Design Your Exercise Plan

19.04.2017 |

Episode #4 of the course Weight management by Aimee Frazier


Welcome to Lesson #4! Today, the focus is on exercise, which is another important factor of weight management. By the end of the lesson, you will understand how the body uses fat storage to provide the body with energy (thus reducing body weight), and you’ll begin to develop your exercise plan.


What is Going on in There?

Imagine you are going to be moving to a new house and you want to get rid of some old, unused items that you had stored in boxes in the basement. You find the boxes and begin dusting them off, peering at the contents within. You begin taking out old items that you no longer want and make a donation pile on the basement floor. You then put those items into bags and carry them out of the house and to the donation center.

That is what happens to your stored fat when you exercise. When you work out, you literally begin breaking up your storage of energy (the fat), and once it’s broken up, it is converted into energy and is then exhaled and excreted through carbon dioxide, sweat, and urine. This video does a great job describing the process! Exercise will give you an opportunity to use stored body weight as energy, thus reducing your overall weight; most importantly, exercise will increase your overall health.


Another Reason Your Body is Awesome

The human body has the incredible ability to adapt to almost anything!

Every time you work out, there are physiological changes that take place in your body that help it to become more functional and adapt to the activity. The SAID principle is an acronym that stands for Specific Adaptations from Imposed Demands. Essentially, this principle states that anytime you place a demand upon your body, the body responds by changing itself to accommodate that demand. Here are some examples of those changes:

• When a bodybuilder lift weights, the strained muscles develop small micro-tears. These small tears send signals to the body to grow back stronger to meet the demands being placed upon it, thus increasing performance, strength, and muscle size!

• When a runner goes for a jog, their body sends a signal stating, “Hey it’d be nice if I could have more oxygen—this is hard!” The body responds by creating more red blood cells (which deliver oxygen) to help the body become more efficient at meeting the demands placed upon it. These changes allow a runner to increase their endurance.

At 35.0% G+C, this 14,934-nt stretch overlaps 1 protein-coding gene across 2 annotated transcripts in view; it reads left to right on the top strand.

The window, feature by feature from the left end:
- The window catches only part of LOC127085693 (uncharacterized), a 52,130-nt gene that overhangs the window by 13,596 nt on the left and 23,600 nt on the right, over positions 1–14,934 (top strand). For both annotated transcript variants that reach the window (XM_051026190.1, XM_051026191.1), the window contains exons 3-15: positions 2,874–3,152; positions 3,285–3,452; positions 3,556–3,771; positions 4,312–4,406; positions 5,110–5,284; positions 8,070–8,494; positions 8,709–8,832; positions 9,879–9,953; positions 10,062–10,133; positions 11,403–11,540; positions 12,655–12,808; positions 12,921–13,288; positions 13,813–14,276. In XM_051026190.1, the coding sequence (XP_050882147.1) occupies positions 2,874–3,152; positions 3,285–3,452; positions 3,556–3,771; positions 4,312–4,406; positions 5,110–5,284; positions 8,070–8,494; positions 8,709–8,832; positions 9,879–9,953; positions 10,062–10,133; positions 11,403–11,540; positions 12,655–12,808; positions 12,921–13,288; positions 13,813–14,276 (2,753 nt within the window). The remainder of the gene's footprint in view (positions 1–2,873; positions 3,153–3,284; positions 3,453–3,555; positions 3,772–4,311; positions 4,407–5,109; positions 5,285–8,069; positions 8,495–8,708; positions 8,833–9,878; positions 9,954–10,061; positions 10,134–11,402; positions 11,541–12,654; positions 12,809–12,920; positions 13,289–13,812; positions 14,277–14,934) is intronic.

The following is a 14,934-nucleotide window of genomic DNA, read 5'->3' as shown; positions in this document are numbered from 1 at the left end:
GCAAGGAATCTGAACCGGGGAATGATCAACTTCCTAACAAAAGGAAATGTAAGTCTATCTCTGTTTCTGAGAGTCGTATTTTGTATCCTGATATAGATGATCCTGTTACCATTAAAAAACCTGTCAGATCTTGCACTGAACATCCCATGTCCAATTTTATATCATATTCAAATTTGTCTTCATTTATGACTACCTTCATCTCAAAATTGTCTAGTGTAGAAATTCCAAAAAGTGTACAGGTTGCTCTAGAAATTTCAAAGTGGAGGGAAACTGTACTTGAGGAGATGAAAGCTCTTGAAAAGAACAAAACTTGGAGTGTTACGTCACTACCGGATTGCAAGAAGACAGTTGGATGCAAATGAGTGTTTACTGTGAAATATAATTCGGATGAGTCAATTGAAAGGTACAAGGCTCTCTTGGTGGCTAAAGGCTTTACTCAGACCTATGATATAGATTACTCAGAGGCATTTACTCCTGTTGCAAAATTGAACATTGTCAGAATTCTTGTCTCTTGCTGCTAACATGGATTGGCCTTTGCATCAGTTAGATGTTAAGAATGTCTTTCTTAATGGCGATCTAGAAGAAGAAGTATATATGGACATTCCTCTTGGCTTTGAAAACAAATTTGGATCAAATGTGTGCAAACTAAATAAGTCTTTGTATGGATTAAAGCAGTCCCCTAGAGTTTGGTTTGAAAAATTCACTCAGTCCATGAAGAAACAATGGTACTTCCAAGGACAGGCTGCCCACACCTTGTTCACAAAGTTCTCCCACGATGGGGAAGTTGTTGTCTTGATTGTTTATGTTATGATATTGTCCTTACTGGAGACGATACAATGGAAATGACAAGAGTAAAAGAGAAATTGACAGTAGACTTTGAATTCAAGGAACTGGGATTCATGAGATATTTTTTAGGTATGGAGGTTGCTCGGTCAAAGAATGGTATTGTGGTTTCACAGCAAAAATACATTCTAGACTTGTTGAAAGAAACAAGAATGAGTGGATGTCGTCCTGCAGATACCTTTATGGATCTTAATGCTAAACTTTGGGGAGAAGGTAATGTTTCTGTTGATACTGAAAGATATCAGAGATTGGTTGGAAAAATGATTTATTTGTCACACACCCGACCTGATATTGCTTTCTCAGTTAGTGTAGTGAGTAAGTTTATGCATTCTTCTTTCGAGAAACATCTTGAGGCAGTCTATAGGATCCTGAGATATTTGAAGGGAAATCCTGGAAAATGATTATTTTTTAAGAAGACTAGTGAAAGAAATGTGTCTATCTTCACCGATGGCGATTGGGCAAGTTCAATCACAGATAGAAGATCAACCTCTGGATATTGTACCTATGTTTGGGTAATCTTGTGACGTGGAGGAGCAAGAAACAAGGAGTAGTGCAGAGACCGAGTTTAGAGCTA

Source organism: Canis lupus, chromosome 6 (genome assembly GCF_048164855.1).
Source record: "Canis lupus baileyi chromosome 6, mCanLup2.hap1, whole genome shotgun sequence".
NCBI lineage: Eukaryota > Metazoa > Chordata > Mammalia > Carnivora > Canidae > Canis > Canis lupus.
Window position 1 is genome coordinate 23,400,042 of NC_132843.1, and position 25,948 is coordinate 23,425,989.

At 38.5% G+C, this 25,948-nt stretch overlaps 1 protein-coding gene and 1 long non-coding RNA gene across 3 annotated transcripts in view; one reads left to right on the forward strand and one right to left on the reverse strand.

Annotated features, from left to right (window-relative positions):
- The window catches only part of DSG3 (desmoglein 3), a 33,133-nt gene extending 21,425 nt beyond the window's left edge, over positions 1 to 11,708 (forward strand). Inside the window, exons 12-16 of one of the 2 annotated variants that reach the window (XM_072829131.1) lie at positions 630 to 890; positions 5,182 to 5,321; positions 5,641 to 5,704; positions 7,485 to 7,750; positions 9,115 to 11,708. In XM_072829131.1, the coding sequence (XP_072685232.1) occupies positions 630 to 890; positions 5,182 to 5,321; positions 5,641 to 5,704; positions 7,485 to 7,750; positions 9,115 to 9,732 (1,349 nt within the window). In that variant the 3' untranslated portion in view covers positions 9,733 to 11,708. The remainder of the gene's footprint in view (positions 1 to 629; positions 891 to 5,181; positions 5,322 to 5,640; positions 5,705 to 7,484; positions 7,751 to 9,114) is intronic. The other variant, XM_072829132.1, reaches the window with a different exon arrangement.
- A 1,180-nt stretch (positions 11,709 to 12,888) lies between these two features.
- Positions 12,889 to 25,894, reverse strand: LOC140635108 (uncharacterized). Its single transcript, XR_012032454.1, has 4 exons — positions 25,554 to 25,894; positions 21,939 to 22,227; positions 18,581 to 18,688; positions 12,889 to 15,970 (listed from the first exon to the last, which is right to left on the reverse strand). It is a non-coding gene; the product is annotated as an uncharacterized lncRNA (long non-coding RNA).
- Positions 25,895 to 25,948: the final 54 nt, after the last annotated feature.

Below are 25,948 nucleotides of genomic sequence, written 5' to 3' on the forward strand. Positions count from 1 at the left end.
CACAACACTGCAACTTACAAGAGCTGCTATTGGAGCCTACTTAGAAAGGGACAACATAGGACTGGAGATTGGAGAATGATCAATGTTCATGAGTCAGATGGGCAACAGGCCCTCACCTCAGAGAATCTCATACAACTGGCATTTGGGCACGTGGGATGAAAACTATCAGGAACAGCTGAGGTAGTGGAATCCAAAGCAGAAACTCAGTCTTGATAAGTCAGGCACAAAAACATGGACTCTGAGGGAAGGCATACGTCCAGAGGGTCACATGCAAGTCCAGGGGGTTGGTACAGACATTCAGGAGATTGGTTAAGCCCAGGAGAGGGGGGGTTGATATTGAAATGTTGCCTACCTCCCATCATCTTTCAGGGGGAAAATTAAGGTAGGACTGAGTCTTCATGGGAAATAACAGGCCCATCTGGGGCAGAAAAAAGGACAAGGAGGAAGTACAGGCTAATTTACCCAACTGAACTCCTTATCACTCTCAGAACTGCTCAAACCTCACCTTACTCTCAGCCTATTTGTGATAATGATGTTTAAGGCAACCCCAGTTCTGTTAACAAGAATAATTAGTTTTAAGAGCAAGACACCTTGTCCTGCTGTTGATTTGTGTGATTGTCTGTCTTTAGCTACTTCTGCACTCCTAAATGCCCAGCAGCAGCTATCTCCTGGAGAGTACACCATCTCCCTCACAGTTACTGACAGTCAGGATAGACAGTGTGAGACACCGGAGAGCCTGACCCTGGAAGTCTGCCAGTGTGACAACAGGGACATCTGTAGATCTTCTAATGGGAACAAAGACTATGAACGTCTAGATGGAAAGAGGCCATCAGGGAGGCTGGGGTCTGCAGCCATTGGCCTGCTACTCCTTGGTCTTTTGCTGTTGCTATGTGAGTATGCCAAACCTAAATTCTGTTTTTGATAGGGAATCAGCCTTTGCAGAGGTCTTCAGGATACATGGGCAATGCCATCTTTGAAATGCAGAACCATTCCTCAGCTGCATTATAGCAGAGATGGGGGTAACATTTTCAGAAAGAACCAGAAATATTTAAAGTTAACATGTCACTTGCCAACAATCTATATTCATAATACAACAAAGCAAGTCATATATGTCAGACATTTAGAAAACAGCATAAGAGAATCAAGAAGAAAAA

The body is an incredible machine that we each get the honor of operating!


Do What You Enjoy

Someone once said, “The best exercise is the one that you will actually do.” Keep that in mind when designing your exercise plan—make sure to find an activity that you enjoy and could see yourself doing long-term. If you have a hard time enjoying or following through with getting exercise, it may be helpful to work out with a friend, hire a personal trainer, or work with a health coach.

First, you’ll need to determine what activities you enjoy the most that you can see yourself doing long-term. If you’re not sure what you enjoy, this is your chance to sample the buffet of different activities. Once you’ve found one that you like, you’ll need to make time for it in your schedule. The American Heart Institute recommends people get at least 30 minutes of moderate exercise five days per week. If you have a full schedule, it may be helpful to look at taking two 15-minute breaks to exercise during the work day. Now take out your calendar and schedule when you can commit to working out!



In today’s lesson, you learned how the body changes in response to the demands that are placed on it, including how it burns fat as a fuel source. You also learned about the ideal frequency of working out and scheduled time for exercise in your schedule. In our next lesson, we will dive into understanding calories and the math behind weight management.

Cheers to your health,


Recommended video

When You Burn Fat, Where Does It Go?


Recommended reading

If you hate the gym: workout at home


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